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indian scientists have digitally mapped rich flora spread over an area of about 84,000 square kilometres of thick forest. The first phase of this exercise was conducted in the biodiversity hotspots of the northeast, western Himalaya and Western Ghats with the aid of state-of-the-art satellite technology.
The digital mapping project is part of a joint programme undertaken by the department of biotechnology (dbt), department of space and the Union ministry of environment and forests. "The role of dbt is to map the gene pool of plant species," says Renu Swarup, director, dbt. The data generated by the mapping will be compiled as a 'Biodiversity Atlas and Database of India', a repository of vast plant resources that are important economically and ecologically.
It is hoped that the study will help in providing vital information for conservation of biodiversity. The project is also expected to facilitate bioprospecting in India. This research will also benefit the international scientific community.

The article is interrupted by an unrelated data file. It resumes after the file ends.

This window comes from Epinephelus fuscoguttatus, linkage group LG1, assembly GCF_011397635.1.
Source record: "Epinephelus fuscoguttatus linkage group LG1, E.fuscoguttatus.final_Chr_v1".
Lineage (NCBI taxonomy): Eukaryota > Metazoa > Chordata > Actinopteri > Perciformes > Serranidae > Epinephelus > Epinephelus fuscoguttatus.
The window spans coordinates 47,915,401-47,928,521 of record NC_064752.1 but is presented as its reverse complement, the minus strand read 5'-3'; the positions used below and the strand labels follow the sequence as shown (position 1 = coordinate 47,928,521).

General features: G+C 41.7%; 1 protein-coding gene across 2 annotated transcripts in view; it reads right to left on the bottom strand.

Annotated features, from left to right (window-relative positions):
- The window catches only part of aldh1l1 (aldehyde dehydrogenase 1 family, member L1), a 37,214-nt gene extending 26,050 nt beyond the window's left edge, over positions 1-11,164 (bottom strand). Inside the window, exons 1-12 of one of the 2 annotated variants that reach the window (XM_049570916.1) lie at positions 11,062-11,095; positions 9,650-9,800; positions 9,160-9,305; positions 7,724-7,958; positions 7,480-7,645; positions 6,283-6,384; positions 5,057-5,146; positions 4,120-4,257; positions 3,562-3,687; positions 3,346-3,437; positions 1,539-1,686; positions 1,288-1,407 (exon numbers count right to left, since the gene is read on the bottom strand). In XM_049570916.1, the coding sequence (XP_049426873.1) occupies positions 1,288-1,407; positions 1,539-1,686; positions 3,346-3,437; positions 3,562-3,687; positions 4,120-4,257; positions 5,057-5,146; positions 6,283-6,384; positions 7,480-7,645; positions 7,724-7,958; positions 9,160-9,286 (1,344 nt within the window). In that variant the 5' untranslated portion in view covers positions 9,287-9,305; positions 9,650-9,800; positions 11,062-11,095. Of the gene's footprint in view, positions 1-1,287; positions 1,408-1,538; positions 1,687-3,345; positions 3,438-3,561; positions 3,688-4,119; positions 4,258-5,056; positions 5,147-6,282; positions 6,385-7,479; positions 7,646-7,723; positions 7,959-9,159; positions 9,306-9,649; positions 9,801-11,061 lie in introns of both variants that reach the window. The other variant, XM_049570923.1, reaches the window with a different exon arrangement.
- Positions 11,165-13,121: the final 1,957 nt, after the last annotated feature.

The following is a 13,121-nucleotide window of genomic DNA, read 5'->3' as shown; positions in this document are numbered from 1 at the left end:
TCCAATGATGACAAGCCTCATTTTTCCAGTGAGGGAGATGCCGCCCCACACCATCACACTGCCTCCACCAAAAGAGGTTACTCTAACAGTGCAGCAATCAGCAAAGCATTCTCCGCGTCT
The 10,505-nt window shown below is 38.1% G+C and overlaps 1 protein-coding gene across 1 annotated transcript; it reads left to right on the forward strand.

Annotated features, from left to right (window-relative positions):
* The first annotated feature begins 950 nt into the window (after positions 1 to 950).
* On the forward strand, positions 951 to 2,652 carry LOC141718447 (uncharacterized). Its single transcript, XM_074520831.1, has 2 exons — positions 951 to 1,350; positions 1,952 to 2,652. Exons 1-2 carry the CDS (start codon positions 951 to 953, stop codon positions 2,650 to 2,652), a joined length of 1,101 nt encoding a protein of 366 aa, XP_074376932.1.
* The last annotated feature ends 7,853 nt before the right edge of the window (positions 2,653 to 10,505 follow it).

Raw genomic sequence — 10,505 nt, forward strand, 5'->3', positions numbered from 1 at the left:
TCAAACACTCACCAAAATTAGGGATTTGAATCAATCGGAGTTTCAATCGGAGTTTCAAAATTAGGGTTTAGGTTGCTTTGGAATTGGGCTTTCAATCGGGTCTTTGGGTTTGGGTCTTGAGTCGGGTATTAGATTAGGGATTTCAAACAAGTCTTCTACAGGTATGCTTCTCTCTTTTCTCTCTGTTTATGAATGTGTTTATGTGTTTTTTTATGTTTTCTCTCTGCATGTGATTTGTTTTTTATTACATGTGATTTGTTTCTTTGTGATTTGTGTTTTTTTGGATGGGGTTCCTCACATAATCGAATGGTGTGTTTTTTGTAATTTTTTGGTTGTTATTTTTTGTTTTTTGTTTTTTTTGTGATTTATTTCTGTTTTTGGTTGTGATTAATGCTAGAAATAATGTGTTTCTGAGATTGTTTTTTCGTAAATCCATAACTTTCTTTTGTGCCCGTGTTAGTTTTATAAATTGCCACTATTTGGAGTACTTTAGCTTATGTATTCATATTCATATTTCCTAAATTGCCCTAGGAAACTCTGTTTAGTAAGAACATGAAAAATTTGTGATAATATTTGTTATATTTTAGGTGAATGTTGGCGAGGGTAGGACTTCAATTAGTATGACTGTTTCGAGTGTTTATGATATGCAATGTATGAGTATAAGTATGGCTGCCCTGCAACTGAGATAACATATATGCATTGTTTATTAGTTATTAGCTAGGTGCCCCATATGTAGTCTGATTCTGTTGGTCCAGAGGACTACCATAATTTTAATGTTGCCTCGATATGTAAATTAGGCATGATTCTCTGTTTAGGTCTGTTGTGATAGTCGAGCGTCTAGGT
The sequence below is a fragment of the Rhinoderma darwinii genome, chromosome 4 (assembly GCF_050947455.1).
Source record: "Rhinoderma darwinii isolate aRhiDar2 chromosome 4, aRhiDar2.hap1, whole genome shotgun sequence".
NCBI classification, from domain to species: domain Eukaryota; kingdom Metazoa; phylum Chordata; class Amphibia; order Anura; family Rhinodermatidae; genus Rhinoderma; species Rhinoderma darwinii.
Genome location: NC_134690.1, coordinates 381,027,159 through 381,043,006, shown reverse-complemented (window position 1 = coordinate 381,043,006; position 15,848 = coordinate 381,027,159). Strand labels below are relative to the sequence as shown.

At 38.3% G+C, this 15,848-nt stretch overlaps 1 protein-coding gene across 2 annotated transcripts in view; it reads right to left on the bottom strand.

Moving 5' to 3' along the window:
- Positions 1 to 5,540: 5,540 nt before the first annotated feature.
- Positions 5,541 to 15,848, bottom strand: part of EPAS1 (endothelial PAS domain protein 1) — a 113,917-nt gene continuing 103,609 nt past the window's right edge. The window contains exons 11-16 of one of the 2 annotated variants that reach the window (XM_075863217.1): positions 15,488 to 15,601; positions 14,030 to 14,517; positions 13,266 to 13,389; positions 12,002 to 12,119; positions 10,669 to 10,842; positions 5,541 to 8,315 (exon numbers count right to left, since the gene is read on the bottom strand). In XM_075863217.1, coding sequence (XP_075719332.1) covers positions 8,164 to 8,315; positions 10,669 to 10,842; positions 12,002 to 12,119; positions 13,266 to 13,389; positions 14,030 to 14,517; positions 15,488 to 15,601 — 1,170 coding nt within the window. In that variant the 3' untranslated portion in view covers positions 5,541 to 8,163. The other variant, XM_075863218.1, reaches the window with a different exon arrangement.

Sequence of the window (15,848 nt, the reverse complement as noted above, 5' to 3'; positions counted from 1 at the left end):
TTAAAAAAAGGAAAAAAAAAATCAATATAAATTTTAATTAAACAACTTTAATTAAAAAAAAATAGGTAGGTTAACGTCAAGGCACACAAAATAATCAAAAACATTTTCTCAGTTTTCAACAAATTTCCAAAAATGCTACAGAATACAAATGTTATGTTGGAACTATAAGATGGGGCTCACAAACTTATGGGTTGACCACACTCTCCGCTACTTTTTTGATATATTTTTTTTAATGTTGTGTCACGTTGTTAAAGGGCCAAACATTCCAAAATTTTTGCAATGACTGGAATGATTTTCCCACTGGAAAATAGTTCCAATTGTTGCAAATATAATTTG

While the first phase of mapping covered 46 per cent of the total forest cover in India, the second phase involves study of the Eastern Ghats, central India and the mangrove regions. Scientists who carried out the survey relied on intensive field samples, knowledge base of local people and aerial mapping using remote sensing satellite.
Consonant with sound statistical practices, about 5,100 samples from different vegetation types were used to derive variability of species, the ecological status of medicinal plants, their endemism and ecological sensitivity. Recorded data from the study shows that over 80 to 90 per cent of the world's food requirements are met with by 10 to 20 plant species.
Three important high-altitude medicinal plants -- Ephedra gerardiana, Hippophae rhamnioides and Texus wallichiana -- have been mapped. The curative value of these species with regard to the altitudes in which they occur has also been investigated.